In some applications, the radially extending cavity is shaped like the cross-section of a fastener element. In some cases, the radially extending cavity includes a tapered inner surface, such that a dimension of the cavity increases in an extrusion direction. In some instances, the radially extending cavity includes an irregular shape with at least one corner of the cavity having an acute cusp shape.

In some implementations, the apparatus further includes a mandrel disposed within the bore of the die head, the mandrel defining a radial width of an annular ring. In some examples, the radial width of the annular ring is between about 0.01 and 0.09 inch (0.25 and 2.3 mm). In some instances, the cutting blade is biased against a surface of the die head. In some applications, the cutting blade is spaced away from a surface of the die head.

In some cases, the cutting blade includes a straight, angled cutting edge. In some embodiments, the angled cutting edge is angled at about 37 degrees.

In some implementations, the cutting blade includes a curved cutting edge. In some applications, the curved cutting edge defines a radius of about 0.06 inch (1.5 mm).

The details of one or more embodiments of the invention are set forth in the accompanying drawings and the description below. Other features, objects, and advantages of the invention will be apparent from the description and drawings, and from the claims.

DESCRIPTION OF DRAWINGS

Fig. 1 A is a schematic representation of a blown film apparatus.

Fig. IB is an enlarged view of an area marked IB in Fig. 1A.

Fig. 1C is an enlarged view of an area marked 1C in Fig. 1A.

Fig. 2A is top view of a blown film extruder.

Fig. 2B is a cross-sectional view of the blown film extruder, taken along line 2B-

2B.

Fig. 2C is an enlarged view of an area marked 2C in Fig. 2B.

Fig. 3 is a photograph providing a perspective view of the blown film extruder of Fig. 2A.

Figs. 4A-4F are top views of various types of die cavities.

Figs. 5A-5C are diagrams illustrating the combined effects of wall shear stress and stretching on various extruded profiles.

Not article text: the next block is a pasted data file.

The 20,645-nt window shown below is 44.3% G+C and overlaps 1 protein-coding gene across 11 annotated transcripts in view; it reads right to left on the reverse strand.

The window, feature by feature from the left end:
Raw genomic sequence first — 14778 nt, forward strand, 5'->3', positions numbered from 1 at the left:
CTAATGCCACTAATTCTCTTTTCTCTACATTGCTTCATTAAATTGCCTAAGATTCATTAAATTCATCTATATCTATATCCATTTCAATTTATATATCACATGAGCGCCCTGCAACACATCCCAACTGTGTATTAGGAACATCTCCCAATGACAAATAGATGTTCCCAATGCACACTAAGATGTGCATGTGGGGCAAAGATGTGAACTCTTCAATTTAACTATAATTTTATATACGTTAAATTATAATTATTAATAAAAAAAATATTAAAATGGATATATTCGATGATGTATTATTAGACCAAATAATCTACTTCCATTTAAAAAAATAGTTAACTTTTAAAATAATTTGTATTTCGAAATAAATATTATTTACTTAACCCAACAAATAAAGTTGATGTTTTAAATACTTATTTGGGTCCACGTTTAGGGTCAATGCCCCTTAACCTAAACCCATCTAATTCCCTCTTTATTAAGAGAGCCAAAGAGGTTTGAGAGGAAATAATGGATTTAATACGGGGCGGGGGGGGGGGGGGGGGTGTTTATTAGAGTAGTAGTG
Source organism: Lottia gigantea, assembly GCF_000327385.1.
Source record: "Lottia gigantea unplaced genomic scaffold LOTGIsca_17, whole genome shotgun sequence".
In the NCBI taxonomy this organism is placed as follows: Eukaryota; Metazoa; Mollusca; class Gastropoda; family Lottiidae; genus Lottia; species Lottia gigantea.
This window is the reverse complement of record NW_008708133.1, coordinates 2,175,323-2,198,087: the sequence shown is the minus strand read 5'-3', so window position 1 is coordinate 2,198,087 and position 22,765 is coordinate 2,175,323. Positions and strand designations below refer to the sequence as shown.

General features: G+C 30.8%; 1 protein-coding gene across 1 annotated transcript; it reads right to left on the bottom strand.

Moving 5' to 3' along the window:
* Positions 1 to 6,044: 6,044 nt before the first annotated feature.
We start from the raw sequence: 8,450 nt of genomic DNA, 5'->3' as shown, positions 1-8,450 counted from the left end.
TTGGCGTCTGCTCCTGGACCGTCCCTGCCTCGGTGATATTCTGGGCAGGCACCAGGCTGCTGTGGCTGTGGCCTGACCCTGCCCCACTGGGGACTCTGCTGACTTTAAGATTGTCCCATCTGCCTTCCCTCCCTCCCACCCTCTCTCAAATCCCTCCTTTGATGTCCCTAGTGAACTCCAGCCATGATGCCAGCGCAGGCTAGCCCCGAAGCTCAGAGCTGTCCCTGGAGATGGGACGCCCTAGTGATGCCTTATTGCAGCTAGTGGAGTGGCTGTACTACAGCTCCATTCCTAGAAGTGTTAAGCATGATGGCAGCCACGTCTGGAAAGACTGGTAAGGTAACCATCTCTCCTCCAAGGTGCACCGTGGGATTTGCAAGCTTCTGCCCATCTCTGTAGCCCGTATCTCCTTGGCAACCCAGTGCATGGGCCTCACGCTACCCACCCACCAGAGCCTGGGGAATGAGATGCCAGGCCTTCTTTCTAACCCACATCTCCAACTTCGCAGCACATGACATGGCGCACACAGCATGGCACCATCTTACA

Fig. 6 is an enlarged top view of a die head including a die cavity defining the shape of a non- fastening structure.

Fig. 7 is an enlarged top view of a die head including a recessed die cavity.

Fig. 8A is a photograph providing a perspective view of a cut out section from an extruded stalk.

Fig. 8B is a photograph providing enlarged front view of an area marked 8B in Fig. 8A.

Figs. 9A-9C are diagrams of a stalk formed using co-extrusion techniques. Fig. 1 OA is a top view of a cutting ring mounted concentrically about a blown film extruder.

Fig. 10B is an enlarged view of an area marked 10B in Fig. 10A.

Fig. 11 is a cross-sectional view of a cutting ring mounted at a distance from a blown film extruder.

Fig. 12A is a cross-sectional view of a cutting ring mounted directly adjacent a blown film extruder.

Figs. 12B and 12C are enlarged views of an area marked 12B-12C in Fig. 12A.

Fig. 13 A is side view of an extruded stalk marked with a helical cutting path.

Fig. 13B is a side view of an extruded stalk marked with a zig-zag cutting path.

Fig. 14A is a top view of a triangular blade tracing a cutting path through a continuous rail.

Fig. 14B is a top view of a curved blade tracing a cutting path through a continuous rail.

Fig. 15 is a front view of a stretched fastener overlaid by a front view of an unstreteched fastener element for comparison.

Figs. 16A-17 are photographs providing perspective views of a cut out section from a stretched blown film tube.

Fig. 18 illustrates two alternate rail severing methods.

Fig. 19 is a dimensioned diagram of the die cavity of Example 1.

Figs. 20A-20D are photographs of the product resulting from the process of Example 1.

Fig. 21 is a dimensioned diagram of the die cavity of Example 2.

Figs. 22A-22D are photographs of the product resulting from the process of Example 2.

Like reference symbols in the various drawings indicate like elements.

DETAILED DESCRIPTION